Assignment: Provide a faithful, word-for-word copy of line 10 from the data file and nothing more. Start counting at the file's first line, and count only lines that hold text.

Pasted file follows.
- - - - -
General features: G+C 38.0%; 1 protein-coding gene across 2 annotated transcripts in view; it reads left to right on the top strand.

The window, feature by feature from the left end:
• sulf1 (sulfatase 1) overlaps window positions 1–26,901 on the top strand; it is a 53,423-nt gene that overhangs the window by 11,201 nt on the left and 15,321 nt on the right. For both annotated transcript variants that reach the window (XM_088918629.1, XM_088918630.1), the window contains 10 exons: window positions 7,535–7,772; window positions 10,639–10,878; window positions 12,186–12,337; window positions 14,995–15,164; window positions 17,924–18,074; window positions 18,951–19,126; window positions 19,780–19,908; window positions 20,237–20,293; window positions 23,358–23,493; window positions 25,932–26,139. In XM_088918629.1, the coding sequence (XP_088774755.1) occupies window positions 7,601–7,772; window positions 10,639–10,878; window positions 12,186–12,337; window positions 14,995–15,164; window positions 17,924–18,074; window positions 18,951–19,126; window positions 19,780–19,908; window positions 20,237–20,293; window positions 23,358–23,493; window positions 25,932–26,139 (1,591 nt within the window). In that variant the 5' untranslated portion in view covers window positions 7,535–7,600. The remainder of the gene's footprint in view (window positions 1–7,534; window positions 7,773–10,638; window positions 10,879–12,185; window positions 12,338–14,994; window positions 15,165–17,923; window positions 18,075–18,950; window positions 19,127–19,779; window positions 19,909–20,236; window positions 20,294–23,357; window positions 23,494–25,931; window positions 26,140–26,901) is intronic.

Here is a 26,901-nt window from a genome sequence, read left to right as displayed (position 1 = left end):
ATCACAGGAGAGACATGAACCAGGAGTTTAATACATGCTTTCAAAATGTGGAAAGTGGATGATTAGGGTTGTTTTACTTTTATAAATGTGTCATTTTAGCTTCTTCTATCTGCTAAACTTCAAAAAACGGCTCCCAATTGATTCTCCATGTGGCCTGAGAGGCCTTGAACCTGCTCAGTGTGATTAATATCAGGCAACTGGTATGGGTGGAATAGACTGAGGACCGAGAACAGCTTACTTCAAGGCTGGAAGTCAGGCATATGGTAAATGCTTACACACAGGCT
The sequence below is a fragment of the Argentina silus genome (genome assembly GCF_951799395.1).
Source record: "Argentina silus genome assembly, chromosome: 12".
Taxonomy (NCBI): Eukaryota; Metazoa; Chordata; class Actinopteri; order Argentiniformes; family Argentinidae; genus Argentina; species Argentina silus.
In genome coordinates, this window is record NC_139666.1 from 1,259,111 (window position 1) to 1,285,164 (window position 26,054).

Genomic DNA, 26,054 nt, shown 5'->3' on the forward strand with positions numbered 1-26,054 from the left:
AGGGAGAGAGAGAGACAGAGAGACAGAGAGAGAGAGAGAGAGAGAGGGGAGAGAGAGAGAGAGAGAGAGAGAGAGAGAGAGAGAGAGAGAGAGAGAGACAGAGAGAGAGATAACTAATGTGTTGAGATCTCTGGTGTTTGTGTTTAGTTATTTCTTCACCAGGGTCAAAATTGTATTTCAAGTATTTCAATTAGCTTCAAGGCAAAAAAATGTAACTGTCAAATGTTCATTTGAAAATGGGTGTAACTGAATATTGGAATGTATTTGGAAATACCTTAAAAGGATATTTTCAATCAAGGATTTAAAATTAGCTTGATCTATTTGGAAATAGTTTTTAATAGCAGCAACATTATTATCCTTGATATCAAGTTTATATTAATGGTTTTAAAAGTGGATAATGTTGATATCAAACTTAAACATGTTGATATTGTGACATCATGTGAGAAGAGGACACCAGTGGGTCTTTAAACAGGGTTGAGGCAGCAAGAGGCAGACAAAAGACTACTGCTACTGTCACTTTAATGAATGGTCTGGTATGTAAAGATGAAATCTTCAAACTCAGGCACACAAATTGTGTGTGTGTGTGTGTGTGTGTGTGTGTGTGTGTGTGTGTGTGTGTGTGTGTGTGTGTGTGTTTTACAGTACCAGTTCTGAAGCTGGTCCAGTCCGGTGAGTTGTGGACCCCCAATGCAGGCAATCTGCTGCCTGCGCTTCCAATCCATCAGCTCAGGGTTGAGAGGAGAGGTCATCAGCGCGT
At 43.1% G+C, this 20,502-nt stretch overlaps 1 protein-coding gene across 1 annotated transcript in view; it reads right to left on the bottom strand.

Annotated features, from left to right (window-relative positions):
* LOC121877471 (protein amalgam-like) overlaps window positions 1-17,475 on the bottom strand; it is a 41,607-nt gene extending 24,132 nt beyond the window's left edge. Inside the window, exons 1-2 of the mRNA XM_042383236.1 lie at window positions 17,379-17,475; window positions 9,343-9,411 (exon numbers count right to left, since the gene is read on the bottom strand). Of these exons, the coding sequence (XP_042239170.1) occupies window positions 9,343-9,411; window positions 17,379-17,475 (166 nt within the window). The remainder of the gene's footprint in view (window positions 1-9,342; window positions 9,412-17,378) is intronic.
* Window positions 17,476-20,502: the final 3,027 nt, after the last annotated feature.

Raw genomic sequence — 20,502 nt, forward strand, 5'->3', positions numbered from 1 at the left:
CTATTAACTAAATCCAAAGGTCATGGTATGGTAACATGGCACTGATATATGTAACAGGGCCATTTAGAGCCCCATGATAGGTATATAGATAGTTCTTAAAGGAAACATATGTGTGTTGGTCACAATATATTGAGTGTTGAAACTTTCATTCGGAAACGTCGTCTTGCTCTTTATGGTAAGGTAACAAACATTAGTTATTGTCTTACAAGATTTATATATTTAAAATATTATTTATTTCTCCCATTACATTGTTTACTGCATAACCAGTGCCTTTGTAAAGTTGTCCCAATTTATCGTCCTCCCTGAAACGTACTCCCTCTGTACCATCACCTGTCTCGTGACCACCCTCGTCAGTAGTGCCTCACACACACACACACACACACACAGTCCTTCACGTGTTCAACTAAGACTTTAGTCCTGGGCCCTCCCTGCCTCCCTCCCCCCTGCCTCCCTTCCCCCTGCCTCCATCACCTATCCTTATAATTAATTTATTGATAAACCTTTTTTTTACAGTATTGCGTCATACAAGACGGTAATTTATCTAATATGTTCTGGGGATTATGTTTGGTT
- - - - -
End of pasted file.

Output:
Genomic DNA, 26,054 nt, shown 5'->3' on the forward strand with positions numbered 1-26,054 from the left: